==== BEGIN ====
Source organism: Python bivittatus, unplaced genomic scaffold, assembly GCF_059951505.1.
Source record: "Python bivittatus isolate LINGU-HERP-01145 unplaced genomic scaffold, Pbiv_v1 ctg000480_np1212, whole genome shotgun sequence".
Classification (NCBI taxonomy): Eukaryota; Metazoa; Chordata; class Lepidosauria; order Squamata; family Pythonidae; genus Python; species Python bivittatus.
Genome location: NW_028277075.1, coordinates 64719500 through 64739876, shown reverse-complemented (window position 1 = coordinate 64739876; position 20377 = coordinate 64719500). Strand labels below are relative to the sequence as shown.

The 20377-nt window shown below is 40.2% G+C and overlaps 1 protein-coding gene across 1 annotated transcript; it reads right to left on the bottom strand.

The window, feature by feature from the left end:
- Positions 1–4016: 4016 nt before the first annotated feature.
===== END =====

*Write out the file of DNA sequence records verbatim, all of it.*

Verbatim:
Source organism: Python bivittatus, unplaced genomic scaffold, assembly GCF_059951505.1.
Source record: "Python bivittatus isolate LINGU-HERP-01145 unplaced genomic scaffold, Pbiv_v1 ctg000480_np1212, whole genome shotgun sequence".
Classification (NCBI taxonomy): Eukaryota; Metazoa; Chordata; class Lepidosauria; order Squamata; family Pythonidae; genus Python; species Python bivittatus.
Genome location: NW_028277075.1, coordinates 64719500 through 64739876, shown reverse-complemented (window position 1 = coordinate 64739876; position 20377 = coordinate 64719500). Strand labels below are relative to the sequence as shown.

The 20377-nt window shown below is 40.2% G+C and overlaps 1 protein-coding gene across 1 annotated transcript; it reads right to left on the bottom strand.

The window, feature by feature from the left end:
- Positions 1–4016: 4016 nt before the first annotated feature.